Students from the University of Canterbury in New Zealand have decided to 3D print a titanium engine. The students design the 3D printed titanium engine for eco-friendly cars.
Reports are saying that the AM engineering is the first in the world. The car with 3D printed titanium engine was built to work on ethanol.
The Netherlands has decided to 3D print a huge image of the “Madonna” sculpture by the beach.
A Dutch organization, Klean, has decided to follow up their projects in Brazil and Amsterdam into reminding people about the waste that goes into our oceans. the company used 100,000 plastic bottles that were donated by the citizens of Netherlands to create the masterpiece.
A Chinese 3D printer company DediBot has revealed they made a flying 3D printer at TCT Asia 2018. They built the “Fly Elephant” 3D printer so that it can 3D print even bigger things.
As of now, it is in its concept stage. The company wants to have an open-ended Additive Manufacturing (OAM). Concept wise, the 3D printer is open-ended because “each axis is limited only by the battery life of the drone, not by the physical constraints of a printer enclosure.”
Researchers from Harvard University have developed 3D printed soft robots that can sense movement, pressure, and temperature. They call it “foundational advance” in soft robotics.
“Our research represents a foundational advance in soft robotics,” commented Ryan Truby, first author of a research paper on the study and recent Ph.D. graduate at SEAS. “Our manufacturing platform enables complex sensing motifs to be easily integrated into soft robotic systems.”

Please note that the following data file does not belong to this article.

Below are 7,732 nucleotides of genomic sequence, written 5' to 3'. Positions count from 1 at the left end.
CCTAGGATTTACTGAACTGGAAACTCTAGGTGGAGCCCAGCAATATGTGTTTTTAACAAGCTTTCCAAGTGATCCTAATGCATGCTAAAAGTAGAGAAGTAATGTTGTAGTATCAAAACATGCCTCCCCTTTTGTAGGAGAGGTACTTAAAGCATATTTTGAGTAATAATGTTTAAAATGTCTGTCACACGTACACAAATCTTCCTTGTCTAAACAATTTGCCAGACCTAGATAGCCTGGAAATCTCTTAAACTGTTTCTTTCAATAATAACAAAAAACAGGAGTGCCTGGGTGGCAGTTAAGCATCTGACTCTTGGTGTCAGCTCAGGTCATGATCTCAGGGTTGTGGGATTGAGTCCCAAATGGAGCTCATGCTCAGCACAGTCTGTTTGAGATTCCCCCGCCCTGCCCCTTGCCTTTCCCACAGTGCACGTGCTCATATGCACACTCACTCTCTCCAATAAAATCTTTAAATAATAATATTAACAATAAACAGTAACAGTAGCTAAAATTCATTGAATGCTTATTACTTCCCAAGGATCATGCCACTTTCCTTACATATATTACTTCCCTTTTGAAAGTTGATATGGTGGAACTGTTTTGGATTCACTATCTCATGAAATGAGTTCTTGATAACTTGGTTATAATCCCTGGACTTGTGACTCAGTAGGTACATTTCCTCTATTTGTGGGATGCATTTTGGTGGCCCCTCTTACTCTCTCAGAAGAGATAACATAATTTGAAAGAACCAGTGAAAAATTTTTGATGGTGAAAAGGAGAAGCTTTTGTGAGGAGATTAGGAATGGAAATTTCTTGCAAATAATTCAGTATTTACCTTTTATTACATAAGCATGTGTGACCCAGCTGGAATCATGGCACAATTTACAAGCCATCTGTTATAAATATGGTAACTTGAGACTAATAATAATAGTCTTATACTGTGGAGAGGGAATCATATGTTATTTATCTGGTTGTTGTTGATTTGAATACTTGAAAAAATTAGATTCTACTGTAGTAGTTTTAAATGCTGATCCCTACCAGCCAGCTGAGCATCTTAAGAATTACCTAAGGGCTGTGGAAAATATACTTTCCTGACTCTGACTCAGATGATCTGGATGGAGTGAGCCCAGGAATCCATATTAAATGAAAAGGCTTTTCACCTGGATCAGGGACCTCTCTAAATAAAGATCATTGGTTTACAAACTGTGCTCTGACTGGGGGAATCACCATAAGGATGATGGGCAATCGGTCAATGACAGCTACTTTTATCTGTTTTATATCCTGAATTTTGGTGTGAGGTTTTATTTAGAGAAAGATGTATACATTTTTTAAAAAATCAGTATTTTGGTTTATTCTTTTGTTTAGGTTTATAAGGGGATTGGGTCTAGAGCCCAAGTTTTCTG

The effort was a team effort. John A. Paulson School of Engineering and Applied Sciences (SEAS) and the Wyss Institute for Biologically Inspired Engineering came together to achieved the new platform development.
The Oscar-nominated film, ‘Blade Runner 2049’ has stated that they heavily used 3D scanning into making the visual of their film. The film is nominated for best visual effects for this year’s awards.
One of the most memorable cinematic values in the film was the beetle. It was from Zoology professor named Javier Alba-Tercedor. “At the beginning, I did not know that the scans of these insects would end up becoming part of the visual effects of Blade Runner 2049,” he said. “I had never imagined that the skills acquired during my research career would be useful for the film industry.”